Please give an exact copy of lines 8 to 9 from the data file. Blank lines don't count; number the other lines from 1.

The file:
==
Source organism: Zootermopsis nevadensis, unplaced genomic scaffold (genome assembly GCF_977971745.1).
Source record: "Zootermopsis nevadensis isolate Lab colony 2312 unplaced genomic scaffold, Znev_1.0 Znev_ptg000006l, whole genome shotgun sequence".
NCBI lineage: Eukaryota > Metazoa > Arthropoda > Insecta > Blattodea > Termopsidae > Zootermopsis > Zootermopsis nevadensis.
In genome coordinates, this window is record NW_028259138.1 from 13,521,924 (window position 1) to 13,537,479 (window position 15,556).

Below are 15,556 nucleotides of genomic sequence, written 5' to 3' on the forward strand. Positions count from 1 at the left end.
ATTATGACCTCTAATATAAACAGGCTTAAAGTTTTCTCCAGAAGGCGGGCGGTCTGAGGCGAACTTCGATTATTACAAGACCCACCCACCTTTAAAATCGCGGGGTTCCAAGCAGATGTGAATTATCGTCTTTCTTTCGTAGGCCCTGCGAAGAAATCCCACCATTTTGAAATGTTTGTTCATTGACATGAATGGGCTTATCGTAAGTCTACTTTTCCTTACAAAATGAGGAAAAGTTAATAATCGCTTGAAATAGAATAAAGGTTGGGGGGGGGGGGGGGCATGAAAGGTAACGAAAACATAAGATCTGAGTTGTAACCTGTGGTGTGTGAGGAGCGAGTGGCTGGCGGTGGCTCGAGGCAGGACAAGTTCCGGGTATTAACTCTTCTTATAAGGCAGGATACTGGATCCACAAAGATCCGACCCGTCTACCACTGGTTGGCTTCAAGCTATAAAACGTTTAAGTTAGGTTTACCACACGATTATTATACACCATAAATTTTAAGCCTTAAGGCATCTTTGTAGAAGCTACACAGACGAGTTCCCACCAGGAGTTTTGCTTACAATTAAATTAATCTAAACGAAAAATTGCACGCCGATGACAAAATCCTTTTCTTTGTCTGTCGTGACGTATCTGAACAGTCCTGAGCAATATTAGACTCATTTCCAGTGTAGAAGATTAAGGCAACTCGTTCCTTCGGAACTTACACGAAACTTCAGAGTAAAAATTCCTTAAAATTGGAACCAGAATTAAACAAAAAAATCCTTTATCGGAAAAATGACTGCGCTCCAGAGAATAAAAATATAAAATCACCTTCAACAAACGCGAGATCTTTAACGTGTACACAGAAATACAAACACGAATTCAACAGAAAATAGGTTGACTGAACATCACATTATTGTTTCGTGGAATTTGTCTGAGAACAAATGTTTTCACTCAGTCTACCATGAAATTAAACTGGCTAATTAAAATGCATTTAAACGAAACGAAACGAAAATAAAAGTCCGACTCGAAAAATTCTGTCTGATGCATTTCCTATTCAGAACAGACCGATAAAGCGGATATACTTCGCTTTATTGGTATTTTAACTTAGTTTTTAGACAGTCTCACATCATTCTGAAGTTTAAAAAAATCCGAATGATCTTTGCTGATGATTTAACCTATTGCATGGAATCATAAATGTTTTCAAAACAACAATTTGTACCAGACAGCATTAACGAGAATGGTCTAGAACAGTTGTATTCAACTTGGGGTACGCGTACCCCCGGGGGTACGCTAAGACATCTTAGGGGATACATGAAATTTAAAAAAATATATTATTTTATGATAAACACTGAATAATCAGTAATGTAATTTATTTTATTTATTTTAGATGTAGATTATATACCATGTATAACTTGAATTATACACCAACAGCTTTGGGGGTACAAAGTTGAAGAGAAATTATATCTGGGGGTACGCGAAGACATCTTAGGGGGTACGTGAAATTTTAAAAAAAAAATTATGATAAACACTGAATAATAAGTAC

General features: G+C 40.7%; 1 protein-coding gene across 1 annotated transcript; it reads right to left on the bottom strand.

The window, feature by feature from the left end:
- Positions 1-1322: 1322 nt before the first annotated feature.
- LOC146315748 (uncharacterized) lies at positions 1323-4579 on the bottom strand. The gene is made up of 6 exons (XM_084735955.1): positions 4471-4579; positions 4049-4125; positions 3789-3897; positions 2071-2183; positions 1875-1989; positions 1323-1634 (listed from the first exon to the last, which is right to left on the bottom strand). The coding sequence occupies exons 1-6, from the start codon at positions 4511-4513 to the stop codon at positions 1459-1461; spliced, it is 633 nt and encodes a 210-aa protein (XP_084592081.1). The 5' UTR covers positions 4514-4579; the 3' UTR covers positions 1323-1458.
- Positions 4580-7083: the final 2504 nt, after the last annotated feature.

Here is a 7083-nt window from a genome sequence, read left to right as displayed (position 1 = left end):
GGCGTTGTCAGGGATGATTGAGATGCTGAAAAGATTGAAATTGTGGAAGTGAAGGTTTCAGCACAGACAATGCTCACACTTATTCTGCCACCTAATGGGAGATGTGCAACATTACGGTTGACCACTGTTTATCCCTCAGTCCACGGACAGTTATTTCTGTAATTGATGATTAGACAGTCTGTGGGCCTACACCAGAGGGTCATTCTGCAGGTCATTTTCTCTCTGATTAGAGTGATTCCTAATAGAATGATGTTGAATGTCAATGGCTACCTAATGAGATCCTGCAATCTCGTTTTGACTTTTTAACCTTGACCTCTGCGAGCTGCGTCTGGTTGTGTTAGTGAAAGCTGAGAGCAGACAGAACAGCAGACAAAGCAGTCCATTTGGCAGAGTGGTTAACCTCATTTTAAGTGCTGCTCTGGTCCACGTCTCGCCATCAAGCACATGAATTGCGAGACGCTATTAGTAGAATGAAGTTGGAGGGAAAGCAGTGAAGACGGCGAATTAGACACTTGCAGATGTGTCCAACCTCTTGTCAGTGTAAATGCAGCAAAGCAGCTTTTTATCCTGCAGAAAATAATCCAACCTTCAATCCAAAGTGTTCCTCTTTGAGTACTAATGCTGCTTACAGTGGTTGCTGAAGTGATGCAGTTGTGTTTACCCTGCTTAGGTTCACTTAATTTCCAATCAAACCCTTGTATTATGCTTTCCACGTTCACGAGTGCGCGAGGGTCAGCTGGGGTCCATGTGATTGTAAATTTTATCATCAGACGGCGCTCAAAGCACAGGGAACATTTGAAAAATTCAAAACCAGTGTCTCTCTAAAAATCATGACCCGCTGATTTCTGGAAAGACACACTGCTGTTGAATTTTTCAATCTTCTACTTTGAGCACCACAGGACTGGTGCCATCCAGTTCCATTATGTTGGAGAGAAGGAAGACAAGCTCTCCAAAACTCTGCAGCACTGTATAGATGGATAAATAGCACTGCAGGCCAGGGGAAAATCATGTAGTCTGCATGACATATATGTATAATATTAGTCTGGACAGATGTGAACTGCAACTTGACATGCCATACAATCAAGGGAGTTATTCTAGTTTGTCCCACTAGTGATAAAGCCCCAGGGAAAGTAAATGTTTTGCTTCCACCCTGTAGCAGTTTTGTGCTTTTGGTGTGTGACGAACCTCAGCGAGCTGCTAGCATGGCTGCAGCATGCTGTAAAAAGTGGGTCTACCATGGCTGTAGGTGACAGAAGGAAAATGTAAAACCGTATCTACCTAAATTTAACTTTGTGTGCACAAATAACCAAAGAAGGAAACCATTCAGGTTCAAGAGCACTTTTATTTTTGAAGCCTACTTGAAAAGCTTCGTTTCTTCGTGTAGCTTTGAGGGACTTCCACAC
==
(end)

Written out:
The window, feature by feature from the left end:
- Positions 1-1322: 1322 nt before the first annotated feature.